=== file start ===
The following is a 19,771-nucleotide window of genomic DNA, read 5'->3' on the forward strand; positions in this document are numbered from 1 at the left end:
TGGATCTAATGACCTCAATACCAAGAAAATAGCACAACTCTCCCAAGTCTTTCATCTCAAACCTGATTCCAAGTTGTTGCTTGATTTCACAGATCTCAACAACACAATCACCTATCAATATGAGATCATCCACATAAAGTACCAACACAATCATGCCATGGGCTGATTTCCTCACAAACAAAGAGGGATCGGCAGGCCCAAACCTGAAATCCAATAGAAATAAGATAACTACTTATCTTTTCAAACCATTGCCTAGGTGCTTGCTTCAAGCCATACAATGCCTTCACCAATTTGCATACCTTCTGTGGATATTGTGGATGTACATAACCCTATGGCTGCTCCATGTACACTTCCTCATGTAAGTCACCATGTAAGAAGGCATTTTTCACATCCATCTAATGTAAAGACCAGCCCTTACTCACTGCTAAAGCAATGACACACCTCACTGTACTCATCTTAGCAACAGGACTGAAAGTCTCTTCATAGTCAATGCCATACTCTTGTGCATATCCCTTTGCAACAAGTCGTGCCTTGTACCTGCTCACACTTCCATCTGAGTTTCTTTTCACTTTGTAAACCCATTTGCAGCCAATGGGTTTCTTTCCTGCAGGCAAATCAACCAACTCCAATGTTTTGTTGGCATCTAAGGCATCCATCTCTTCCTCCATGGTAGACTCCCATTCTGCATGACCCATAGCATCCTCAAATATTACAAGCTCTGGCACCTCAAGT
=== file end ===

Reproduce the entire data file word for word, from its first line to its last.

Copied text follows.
The following is a 19,771-nucleotide window of genomic DNA, read 5'->3' on the forward strand; positions in this document are numbered from 1 at the left end:
TGGATCTAATGACCTCAATACCAAGAAAATAGCACAACTCTCCCAAGTCTTTCATCTCAAACCTGATTCCAAGTTGTTGCTTGATTTCACAGATCTCAACAACACAATCACCTATCAATATGAGATCATCCACATAAAGTACCAACACAATCATGCCATGGGCTGATTTCCTCACAAACAAAGAGGGATCGGCAGGCCCAAACCTGAAATCCAATAGAAATAAGATAACTACTTATCTTTTCAAACCATTGCCTAGGTGCTTGCTTCAAGCCATACAATGCCTTCACCAATTTGCATACCTTCTGTGGATATTGTGGATGTACATAACCCTATGGCTGCTCCATGTACACTTCCTCATGTAAGTCACCATGTAAGAAGGCATTTTTCACATCCATCTAATGTAAAGACCAGCCCTTACTCACTGCTAAAGCAATGACACACCTCACTGTACTCATCTTAGCAACAGGACTGAAAGTCTCTTCATAGTCAATGCCATACTCTTGTGCATATCCCTTTGCAACAAGTCGTGCCTTGTACCTGCTCACACTTCCATCTGAGTTTCTTTTCACTTTGTAAACCCATTTGCAGCCAATGGGTTTCTTTCCTGCAGGCAAATCAACCAACTCCAATGTTTTGTTGGCATCTAAGGCATCCATCTCTTCCTCCATGGTAGACTCCCATTCTGCATGACCCATAGCATCCTCAAATATTACAAGCTCTGGCACCTCAAGT